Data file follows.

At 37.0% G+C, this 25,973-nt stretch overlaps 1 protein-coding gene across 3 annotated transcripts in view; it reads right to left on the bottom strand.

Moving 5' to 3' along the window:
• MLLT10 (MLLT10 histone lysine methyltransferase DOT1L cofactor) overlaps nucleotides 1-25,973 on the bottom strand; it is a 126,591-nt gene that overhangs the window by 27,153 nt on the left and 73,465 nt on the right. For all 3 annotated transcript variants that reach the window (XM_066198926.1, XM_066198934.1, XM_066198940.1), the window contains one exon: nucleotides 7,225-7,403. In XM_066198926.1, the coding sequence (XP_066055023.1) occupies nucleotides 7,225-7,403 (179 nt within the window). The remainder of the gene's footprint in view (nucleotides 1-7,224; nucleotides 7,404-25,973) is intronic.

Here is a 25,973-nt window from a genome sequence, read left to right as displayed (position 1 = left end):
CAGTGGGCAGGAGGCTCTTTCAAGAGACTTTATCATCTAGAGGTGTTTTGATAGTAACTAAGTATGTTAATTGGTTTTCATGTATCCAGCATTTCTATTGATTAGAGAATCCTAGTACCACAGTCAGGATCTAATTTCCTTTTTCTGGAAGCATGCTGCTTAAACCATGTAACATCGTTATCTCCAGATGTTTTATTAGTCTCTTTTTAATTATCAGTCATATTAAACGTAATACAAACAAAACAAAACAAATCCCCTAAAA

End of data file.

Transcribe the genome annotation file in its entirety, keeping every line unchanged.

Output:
At 37.0% G+C, this 25,973-nt stretch overlaps 1 protein-coding gene across 3 annotated transcripts in view; it reads right to left on the bottom strand.

Moving 5' to 3' along the window:
• MLLT10 (MLLT10 histone lysine methyltransferase DOT1L cofactor) overlaps nucleotides 1-25,973 on the bottom strand; it is a 126,591-nt gene that overhangs the window by 27,153 nt on the left and 73,465 nt on the right. For all 3 annotated transcript variants that reach the window (XM_066198926.1, XM_066198934.1, XM_066198940.1), the window contains one exon: nucleotides 7,225-7,403. In XM_066198926.1, the coding sequence (XP_066055023.1) occupies nucleotides 7,225-7,403 (179 nt within the window). The remainder of the gene's footprint in view (nucleotides 1-7,224; nucleotides 7,404-25,973) is intronic.

Here is a 25,973-nt window from a genome sequence, read left to right as displayed (position 1 = left end):
CAGTGGGCAGGAGGCTCTTTCAAGAGACTTTATCATCTAGAGGTGTTTTGATAGTAACTAAGTATGTTAATTGGTTTTCATGTATCCAGCATTTCTATTGATTAGAGAATCCTAGTACCACAGTCAGGATCTAATTTCCTTTTTCTGGAAGCATGCTGCTTAAACCATGTAACATCGTTATCTCCAGATGTTTTATTAGTCTCTTTTTAATTATCAGTCATATTAAACGTAATACAAACAAAACAAAACAAATCCCCTAAAA